Australians can expect to pay even more for housing if the GST is raised, with experts warning of a “devastating” impact on housing affordability, according to news.com.au. And would-be homeowners can expect a double whammy if the proposal goes ahead, with mortgages set to become more expensive as the big banks scramble to meet new lending rules.
Urban Development Institute of Australia vice president Michael Corcoran said with housing prices at “record levels” increasing the number of new homes built was essential to solving the affordability crisis.
“I think everyone including the Reserve Bank agrees that the only long term solution is to increase the supply of new houses and apartments,” Corcoran said.
“If the GST increase only applies to new houses and apartments, prices must go up. And that will have a spill-over effect to established housing.”
Housing Industry Association chief economist Harley Dale said if GST applied to new housing hit 15 per cent, the impact on the sector would be profound.
“It’s a bit of a no-brainer,” Dale said, predicting a “sharp decline” in construction. “There would be a significant reduction of new housing from both an investor and owner-occupier perspective,” he said.
Foreign investors playing big part in real estate
The Chinese aren’t the only ones fuelling Australia’s property boom, with expats forming a powerful new wave of buyers as they cash in on opportunistic foreign property gains and bring their money home, according to an article from the Australian Financial Review.
Local Australians are benefiting, too, as they seek to repatriate funds invested in distressed US property zones. A confluence of factors has these investors laughing all the way to the bank – they bought low, are selling high and are now reaping impressive foreign exchange gains in converting their currencies to weak Australian dollars.
The most successful of these, says senior alliance manager at OzForex Jonathan Sermon, bought US property in the wake of the global financial crisis – particularly in places like Atlanta, Florida and Las Vegas where foreclosures were common and house prices were at record lows.
“It started in 2007 and matured in 2010 and 2011 until we saw the Aussie start to decrease,” Sermon was quoted in the Financial Review. Since then, buyers have enjoyed solid and rising rental income and strong capital growth.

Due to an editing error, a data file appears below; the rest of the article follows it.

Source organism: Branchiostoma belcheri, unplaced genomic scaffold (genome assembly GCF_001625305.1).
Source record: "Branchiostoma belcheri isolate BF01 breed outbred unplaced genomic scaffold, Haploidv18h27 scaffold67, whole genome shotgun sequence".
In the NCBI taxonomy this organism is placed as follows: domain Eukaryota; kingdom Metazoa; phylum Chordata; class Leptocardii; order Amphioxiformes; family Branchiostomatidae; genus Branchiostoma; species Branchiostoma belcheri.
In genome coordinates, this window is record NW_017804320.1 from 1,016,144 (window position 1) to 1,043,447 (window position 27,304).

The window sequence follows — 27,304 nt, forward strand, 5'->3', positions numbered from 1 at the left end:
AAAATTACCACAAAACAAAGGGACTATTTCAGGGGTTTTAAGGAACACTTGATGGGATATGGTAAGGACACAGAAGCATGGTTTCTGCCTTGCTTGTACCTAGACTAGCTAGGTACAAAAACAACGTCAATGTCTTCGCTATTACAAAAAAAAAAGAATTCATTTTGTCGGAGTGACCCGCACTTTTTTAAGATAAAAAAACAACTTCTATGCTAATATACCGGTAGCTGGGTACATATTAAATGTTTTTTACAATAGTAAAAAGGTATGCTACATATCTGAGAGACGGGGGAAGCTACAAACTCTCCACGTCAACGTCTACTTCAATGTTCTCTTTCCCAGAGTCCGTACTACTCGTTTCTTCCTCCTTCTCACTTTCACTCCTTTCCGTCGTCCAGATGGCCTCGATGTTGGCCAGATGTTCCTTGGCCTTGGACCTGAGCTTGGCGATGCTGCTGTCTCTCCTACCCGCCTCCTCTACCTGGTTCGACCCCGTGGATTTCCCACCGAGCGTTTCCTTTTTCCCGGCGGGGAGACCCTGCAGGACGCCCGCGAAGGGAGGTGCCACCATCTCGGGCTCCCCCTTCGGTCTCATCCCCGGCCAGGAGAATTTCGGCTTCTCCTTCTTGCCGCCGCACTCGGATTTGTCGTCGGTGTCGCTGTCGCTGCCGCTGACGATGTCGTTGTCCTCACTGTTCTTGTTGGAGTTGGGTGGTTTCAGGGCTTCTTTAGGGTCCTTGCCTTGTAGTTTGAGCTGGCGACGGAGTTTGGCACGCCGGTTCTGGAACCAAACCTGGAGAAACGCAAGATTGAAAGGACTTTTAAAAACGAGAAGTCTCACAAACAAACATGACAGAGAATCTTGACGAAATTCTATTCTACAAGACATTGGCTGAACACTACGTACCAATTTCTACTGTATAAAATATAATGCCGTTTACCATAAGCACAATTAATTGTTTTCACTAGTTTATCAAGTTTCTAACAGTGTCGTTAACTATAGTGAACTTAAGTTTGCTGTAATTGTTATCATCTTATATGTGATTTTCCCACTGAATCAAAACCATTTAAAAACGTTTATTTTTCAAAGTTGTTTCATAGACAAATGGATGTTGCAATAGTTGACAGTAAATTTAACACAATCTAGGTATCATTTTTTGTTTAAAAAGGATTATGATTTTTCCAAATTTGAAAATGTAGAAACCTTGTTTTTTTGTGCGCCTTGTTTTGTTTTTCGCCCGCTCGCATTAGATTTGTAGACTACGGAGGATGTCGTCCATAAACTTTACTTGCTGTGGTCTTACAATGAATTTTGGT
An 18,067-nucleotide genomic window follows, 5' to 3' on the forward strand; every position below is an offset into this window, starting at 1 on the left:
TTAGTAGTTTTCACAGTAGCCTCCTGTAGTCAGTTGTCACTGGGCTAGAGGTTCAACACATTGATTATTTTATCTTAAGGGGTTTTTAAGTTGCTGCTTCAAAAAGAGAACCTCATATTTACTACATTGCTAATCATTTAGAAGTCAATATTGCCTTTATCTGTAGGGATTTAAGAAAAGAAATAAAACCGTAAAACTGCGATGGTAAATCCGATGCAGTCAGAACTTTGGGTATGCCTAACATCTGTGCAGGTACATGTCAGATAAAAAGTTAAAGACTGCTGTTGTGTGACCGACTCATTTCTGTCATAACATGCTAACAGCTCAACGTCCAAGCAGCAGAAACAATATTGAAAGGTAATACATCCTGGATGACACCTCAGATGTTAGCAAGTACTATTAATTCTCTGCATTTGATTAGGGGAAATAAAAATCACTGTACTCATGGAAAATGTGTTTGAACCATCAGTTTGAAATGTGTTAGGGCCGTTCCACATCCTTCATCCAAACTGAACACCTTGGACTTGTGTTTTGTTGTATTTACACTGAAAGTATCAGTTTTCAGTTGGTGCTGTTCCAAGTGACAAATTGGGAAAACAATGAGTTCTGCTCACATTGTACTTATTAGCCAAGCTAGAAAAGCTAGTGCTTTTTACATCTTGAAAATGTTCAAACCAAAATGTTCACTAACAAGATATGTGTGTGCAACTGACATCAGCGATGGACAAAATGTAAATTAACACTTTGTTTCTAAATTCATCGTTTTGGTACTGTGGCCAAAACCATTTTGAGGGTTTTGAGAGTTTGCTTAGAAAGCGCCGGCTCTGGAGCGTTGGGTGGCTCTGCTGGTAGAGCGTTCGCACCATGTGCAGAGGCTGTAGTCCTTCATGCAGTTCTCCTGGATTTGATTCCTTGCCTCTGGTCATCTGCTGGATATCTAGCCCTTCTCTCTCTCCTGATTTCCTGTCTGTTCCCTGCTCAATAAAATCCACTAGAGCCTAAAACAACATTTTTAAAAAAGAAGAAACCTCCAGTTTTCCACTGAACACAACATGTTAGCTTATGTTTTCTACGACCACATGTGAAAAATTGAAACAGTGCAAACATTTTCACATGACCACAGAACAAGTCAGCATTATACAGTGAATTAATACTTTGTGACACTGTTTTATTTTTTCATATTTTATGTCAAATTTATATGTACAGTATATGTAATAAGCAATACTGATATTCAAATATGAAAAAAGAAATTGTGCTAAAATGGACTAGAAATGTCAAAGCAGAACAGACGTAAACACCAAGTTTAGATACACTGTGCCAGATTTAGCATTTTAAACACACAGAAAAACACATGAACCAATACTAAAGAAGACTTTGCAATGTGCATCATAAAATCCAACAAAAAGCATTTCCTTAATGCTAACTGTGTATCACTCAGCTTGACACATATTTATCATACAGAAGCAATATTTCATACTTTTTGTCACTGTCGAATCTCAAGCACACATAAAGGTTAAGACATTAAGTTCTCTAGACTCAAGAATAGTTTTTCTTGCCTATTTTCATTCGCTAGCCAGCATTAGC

Figures from the US National Association of Realtors show the median house price grew 11.5 per cent in 2013 and 5.7 per cent in 2014.
Perth brokers banned for $315,000 fraud
ASIC has permanently banned two Perth-based finance brokers for committing motor vehicle finance fraud worth over $315,000.
Eric-John Larry Pryor and Peter Lachlan McDonald of Bertram, Western Australia, were banned after ASIC found that they had, independently and jointly, engaged in dishonest and misleading conduct when brokering motor vehicle financing for twelve clients between May 2012 and February 2013 whilst employed as finance brokers for Get Approved Finance of Victoria Park.
Pryor and McDonald misled vulnerable clients with poor credit histories to believe they would be approved for vehicle finance if their loan applications were supported by guarantors. The pair then prepared loan applications solely in the names of the proposed guarantors without those persons’ knowledge or consent. As a result of this conduct, the lender financed over $315,000 in automotive loans (with interest $470,000) which it otherwise was unlikely to have approved.
ASIC also found that Pryor and McDonald personally profited from the sale of vehicles to three clients in circumstances where they had sourced the vehicle, artificially inflated the sales price and failed to disclose their interests in the transaction.
The pair have also been convicted of fabricating insurance policies in relation to five loans so as to mislead the lender about the existence of mandatory comprehensive insurance policies being in place for those clients.